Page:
A New Era of Partnership Between WHO and Civil Society
Late last year, on behalf of Women and Global Health, I was invited to be part of the joint WHO- Civil Society Organisation (CSO) Task Team convened as one of the early moves in office by the incoming Director General WHO, Dr Tedros. Our brief was to advise WHO on strengthening its engagement with civil society to deliver the ambitious objectives in WHO’s newly launched 13th General Programme of Work and in turn, support delivery of the Sustainable Development Goals (SDGs) including the overarching vision for global health embodied in Universal Health Coverage (UHC).
It was a pleasure to work in the Task Team, co-facilitated by the United Nations Foundation (UNF) and RESULTS, with 21 other civil society leaders from different sectors, geographies and perspectives. It was a reminder of the value of stepping outside the ‘policy bubbles’ we work in, at times, to be challenged by different ways of thinking. We presented our interim recommendations at the May 2018 World Health Assembly and incorporated feedback received into the final report being launched on 7th December 2018.
The Task Team was an ad hoc, short term body and with the publication of the report, our work is done and implementation of the recommendations rest with WHO. As a Task Team member, however, Women in Global Health will continue to provide strategic advice, working with WHO, Member States, and other civil society organisations, to ensure the Report’s recommendations are taken forward.
Stronger WHO engagement with civil society, particularly on gender equality
The Task Team’s recommendations focus on collaboration between WHO and civil society on priority areas of the 13th General Programme of Work (GPW), and generic recommendations for systematic WHO-CSO engagement.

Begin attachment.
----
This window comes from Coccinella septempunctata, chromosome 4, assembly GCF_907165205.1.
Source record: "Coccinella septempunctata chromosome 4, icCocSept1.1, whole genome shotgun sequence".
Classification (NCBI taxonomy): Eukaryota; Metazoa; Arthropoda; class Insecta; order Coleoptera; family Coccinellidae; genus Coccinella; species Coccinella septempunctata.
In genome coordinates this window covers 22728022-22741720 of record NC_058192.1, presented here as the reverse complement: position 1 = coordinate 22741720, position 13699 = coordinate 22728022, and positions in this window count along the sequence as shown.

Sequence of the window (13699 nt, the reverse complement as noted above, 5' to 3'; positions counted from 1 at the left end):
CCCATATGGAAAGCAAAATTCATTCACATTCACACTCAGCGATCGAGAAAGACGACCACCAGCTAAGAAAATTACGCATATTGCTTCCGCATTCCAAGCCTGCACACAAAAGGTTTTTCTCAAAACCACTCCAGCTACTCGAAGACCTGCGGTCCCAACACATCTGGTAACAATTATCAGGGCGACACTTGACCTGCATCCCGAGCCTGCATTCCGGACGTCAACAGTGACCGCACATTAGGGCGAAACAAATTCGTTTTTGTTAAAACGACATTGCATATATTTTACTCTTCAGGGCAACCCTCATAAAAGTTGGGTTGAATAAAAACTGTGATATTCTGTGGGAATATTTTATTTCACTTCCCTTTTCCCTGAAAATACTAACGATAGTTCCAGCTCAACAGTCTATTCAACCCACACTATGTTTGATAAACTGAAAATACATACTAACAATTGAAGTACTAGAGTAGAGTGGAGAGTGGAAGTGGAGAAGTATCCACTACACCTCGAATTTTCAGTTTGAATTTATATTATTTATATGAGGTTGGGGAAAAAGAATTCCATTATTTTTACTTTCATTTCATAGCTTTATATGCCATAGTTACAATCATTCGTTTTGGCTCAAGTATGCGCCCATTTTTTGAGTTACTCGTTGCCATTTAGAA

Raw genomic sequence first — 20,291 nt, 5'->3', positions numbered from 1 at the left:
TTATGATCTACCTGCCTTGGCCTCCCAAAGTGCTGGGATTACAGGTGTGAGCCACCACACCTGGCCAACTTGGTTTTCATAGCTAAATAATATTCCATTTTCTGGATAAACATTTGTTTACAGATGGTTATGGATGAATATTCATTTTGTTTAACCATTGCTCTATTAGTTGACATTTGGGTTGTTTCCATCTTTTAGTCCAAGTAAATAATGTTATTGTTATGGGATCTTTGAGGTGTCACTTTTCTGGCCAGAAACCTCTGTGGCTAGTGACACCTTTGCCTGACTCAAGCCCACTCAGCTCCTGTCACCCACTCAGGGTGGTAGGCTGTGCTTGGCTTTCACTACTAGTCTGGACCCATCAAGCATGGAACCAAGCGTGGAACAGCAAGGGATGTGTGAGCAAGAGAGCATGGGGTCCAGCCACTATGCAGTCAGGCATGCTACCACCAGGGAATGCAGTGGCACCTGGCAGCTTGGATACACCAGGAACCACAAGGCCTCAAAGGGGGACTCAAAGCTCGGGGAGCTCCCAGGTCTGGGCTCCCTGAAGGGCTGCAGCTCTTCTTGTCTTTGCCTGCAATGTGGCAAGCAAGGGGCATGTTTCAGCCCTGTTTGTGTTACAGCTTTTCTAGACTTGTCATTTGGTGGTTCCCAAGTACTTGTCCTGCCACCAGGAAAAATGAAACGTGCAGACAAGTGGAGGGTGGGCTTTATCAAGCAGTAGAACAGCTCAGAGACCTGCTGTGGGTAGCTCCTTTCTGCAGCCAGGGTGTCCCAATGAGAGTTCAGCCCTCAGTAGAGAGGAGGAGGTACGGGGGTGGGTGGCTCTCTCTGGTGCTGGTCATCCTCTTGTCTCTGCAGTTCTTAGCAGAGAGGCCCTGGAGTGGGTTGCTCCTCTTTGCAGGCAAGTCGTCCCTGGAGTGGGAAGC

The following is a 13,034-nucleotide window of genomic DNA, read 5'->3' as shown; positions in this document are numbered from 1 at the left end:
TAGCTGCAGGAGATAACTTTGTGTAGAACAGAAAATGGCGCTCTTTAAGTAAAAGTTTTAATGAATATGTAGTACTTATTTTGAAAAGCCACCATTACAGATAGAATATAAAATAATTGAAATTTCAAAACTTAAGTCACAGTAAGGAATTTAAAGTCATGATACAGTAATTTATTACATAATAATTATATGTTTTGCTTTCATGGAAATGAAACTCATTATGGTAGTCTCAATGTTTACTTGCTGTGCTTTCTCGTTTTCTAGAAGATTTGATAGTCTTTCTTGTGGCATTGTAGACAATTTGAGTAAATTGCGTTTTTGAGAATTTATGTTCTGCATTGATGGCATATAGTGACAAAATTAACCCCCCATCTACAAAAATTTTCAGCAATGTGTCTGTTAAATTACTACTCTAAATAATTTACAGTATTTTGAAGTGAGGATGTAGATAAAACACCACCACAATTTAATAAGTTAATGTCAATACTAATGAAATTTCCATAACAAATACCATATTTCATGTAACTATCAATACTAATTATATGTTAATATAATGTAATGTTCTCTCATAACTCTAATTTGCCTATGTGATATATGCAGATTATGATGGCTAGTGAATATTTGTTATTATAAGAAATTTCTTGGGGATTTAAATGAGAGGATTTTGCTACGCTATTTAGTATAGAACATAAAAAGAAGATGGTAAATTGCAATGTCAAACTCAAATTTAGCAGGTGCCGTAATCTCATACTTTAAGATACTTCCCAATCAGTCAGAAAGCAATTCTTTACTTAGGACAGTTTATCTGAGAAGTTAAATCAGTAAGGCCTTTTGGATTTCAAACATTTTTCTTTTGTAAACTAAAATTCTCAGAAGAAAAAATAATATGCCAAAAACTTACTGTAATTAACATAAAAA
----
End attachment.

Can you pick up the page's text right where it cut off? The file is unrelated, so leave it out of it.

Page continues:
GPW priority areas identified by the Task Team include gender equality, equity and human rights; policy dialogue; health emergencies; and data, research and innovation. Women in Global Health strongly support the objectives in WHO’s 13th General Programme of Work (GPW) of ensuring healthy lives and well-being for all at all ages: achieving universal health coverage, addressing health emergencies and promoting healthier populations.
That vision, however, cannot be realised without addressing gender inequality both in health itself and within the health workforce. As a civil society organisation, Women in Global Health aims to be a critical friend to WHO, providing expert advice on gender transformative leadership. We do this because stronger gender transformative leadership and gender equality in WHO will, in turn, lead to stronger global health. We therefore support the priority given by the Task Team to gender equality, equity and rights.
In particular, we look forward to supporting establishment of the independent Inclusivity Advisory and Oversight Group at WHO recommended in the report, to develop strong and coherent policies on gender, youth, equity and rights and ensure those policies form a strong foundation for health for all.
Secondly, the Task Team report recommends ways of improving systematic WHO-CSO engagement, including actions to be taken by WHO, Member States, and civil society organizations to facilitate more effective collaboration. Recommendations build on existing platforms and mechanisms for civil society engagement with WHO to align with the principles of WHO’s Framework of Engagement with Non-State Actors (FENSA).
We fully support the WHO’s GPW but recognise it is unlikely to be realised by WHO and governments alone. Civil society organizations bring a range of expertise from research, service delivery, innovation, health promotion and policy development, all valuable contributions to delivery of universal health coverage. Women in Global Health therefore welcome moves by WHO to recognise and engage the talent and experience of civil society globally.
We believe the invitation from WHO to convene the Task Team signals a new era of partnership between WHO and civil society. At the same time, however, we also know our strength as an organisation lies in our independence. We want to remain a critical friend to WHO and in turn, we expect WHO to hold civil society organisations like ours, to a proper level of accountability.
Women in Global Health were pleased to be members of the WHO - Civil Society Organisation Task Team and we support the recommendations of this report, hope you will read them and look forward to next steps in implementation. In common with other 21 civil society organisations on the Task Team we remain committed to supporting WHO to implement the 13th GPW and the ‘triple billion goals’. WHO’s ‘triple billion goals’: whereby 1 billion more people will benefit from universal health coverage, 1 billion more people will be better protected from health emergencies, and 1 billion more people will enjoy better health and well-being, represent a vision of the better world we want to live in.